A woman seeking emergency treatment for a life-threatening illness died after a ransomware attack crippled a nearby hospital in Düsseldorf and forced her to use services from a facility further away.
The German authorities are investigating the unknown perpetrators on suspicion of negligent manslaughter. Associated Press, German news agency NTV and others reported on Thursday. The investigated event occurred last Friday when the unidentified woman was turned away from the Düsseldorf University Hospital because a ransomware attack impaired her normal functionality. The woman was taken to a hospital about 20 miles away, delaying treatment for about an hour. She died.
So far, little is publicly known about the ransomware strain or the attackers involved in the infection, which began about 24 hours before death last Thursday. A report by the North Rhine-Westphalian Minister of Justice said that the attack encrypted around 30 hospital servers and left a message instructing Heinrich Heine University, to which the Düsseldorf hospital is affiliated, to contact the attackers.
The Düsseldorf police finally communicated with the attackers, informing them that the attack had hit a hospital that treated emergency patients, not the university. The attackers reportedly withdrew the extortion request and provided a decryption key to unlock the servers. According to the Justice Minister's report, the attackers can no longer be reached.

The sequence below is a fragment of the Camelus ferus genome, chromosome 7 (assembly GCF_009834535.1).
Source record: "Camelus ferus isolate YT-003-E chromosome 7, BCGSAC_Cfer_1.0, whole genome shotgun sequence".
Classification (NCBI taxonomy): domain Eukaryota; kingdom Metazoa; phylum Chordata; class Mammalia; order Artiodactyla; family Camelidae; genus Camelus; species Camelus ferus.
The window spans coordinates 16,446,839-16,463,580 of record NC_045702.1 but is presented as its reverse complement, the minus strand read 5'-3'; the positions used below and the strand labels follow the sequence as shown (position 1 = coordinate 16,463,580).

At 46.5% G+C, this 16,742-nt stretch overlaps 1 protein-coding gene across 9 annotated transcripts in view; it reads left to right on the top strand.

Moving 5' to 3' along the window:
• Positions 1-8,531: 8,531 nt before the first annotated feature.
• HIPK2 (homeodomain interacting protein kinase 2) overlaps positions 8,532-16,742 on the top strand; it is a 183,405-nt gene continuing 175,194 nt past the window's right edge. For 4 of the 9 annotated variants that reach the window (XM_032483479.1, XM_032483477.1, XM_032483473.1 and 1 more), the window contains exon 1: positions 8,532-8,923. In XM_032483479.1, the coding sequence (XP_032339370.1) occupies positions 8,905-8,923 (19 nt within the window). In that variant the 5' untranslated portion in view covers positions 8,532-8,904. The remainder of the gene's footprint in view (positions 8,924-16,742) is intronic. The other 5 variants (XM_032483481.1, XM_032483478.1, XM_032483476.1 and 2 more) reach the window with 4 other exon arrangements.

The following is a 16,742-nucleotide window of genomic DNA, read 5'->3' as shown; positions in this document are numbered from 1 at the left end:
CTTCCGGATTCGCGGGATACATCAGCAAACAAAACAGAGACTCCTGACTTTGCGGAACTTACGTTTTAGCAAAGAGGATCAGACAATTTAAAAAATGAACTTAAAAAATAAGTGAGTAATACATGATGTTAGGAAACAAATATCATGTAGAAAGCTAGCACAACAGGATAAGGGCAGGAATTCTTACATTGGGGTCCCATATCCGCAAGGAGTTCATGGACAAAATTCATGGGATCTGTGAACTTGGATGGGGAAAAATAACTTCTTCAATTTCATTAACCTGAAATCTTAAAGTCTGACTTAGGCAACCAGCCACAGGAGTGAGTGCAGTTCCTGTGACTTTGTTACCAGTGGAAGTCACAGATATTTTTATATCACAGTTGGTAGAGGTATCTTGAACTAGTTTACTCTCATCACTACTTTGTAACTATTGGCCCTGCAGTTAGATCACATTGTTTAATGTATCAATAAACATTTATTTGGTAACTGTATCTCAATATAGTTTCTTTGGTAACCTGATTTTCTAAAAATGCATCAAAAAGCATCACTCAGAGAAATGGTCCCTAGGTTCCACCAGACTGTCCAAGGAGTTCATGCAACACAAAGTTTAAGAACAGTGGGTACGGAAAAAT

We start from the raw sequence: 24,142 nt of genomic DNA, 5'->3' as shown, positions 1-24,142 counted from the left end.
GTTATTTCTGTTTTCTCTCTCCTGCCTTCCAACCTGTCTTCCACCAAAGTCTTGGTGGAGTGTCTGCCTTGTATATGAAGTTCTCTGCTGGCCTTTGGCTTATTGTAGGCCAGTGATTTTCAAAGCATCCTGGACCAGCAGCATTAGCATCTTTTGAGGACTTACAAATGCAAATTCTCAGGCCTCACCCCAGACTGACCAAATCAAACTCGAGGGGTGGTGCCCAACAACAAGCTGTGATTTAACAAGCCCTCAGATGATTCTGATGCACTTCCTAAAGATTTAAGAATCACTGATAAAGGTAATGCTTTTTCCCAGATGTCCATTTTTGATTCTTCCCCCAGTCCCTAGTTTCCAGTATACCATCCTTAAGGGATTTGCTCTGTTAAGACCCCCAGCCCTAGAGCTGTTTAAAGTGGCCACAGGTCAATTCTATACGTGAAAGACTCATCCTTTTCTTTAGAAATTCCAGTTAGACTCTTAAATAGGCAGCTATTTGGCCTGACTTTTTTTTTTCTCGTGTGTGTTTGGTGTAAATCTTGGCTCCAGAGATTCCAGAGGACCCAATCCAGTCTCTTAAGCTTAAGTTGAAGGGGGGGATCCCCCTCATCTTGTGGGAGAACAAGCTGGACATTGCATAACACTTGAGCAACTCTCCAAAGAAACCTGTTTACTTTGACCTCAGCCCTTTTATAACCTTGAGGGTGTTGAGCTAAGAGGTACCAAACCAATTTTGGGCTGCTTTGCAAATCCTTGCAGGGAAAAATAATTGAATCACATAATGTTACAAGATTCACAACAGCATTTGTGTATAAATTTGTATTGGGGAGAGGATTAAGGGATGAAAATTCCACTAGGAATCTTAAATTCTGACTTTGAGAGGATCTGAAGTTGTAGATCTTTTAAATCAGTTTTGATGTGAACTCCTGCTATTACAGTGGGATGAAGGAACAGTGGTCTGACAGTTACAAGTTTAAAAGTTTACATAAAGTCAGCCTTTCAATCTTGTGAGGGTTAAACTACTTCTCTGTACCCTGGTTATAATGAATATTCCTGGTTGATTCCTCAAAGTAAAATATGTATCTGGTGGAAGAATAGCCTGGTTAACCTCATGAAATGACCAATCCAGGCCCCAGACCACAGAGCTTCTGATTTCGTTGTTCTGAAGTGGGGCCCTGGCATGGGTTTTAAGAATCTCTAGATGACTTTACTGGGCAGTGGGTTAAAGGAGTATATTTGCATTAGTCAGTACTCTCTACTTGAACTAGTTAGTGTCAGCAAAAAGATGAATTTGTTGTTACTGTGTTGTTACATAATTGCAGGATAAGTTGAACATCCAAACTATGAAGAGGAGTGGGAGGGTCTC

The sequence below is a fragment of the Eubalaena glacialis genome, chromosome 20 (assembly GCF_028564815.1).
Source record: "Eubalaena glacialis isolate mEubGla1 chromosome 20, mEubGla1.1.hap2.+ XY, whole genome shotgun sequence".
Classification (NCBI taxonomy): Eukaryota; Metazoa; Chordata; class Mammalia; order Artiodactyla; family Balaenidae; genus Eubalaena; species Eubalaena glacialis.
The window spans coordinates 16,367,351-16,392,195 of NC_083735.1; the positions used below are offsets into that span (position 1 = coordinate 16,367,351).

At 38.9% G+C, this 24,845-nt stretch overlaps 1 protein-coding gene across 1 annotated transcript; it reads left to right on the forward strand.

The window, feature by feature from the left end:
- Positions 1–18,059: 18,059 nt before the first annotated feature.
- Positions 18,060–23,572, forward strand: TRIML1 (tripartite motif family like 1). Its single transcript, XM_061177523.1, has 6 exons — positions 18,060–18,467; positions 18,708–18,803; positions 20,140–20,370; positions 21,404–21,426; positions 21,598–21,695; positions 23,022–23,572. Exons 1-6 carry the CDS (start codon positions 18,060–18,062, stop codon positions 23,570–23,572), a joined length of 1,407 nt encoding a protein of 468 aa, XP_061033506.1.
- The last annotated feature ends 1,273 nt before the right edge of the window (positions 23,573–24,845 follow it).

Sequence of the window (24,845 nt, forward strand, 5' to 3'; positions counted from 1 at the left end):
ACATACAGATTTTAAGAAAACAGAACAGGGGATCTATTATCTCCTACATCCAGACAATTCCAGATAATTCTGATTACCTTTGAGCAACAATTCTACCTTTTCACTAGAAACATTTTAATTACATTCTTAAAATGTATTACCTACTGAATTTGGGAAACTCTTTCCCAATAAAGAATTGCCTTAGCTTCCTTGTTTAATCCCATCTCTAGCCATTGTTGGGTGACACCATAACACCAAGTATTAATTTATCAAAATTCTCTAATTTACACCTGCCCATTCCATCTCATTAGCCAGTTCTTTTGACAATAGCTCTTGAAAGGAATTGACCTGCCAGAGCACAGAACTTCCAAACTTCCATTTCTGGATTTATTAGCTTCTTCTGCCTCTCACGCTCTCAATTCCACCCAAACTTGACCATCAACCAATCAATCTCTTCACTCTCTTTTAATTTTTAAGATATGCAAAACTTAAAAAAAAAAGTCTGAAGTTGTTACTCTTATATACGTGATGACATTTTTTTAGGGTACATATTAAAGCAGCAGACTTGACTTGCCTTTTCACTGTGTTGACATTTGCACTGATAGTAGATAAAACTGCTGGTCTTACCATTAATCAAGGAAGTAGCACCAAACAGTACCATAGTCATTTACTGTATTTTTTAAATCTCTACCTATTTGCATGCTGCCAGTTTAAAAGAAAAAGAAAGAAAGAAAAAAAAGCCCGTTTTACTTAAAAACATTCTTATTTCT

Hospital officials said on Twitter that the infection emerged after attackers exploited a vulnerability in "widely used commercial add-on software" that the tweet failed to identify. As ZD Net found, the officials also said they had informed the German authorities about the attack. Hours beforehand, the German authority responsible for issuing cybersecurity warnings, the BSI, tweeted a link to this notice from January. The notice warned that attackers were actively exploiting CVE-2019-19781, a critical vulnerability in the Citrix Application Delivery Controller that customers use to load balance inbound application traffic.
Citrix did not immediately respond to an email asking if the vulnerability was the first entry into the Düsseldorf hospital. CVE-2019-19781 was on the news Wednesday when federal prosecutors said it was one of several vulnerabilities allegedly being exploited by hackers supported by the Chinese government to breach games and software manufacturers.
Last week's infection isn't the first time ransomware has paralyzed hospitals. Last year, 10 hospitals – three in Alabama and seven in Australia – were affected by attacks that also affected their ability to admit new patients. A few days later, the three Alabama hospitals paid the ransom so that they could receive the decryption key needed to restore their systems.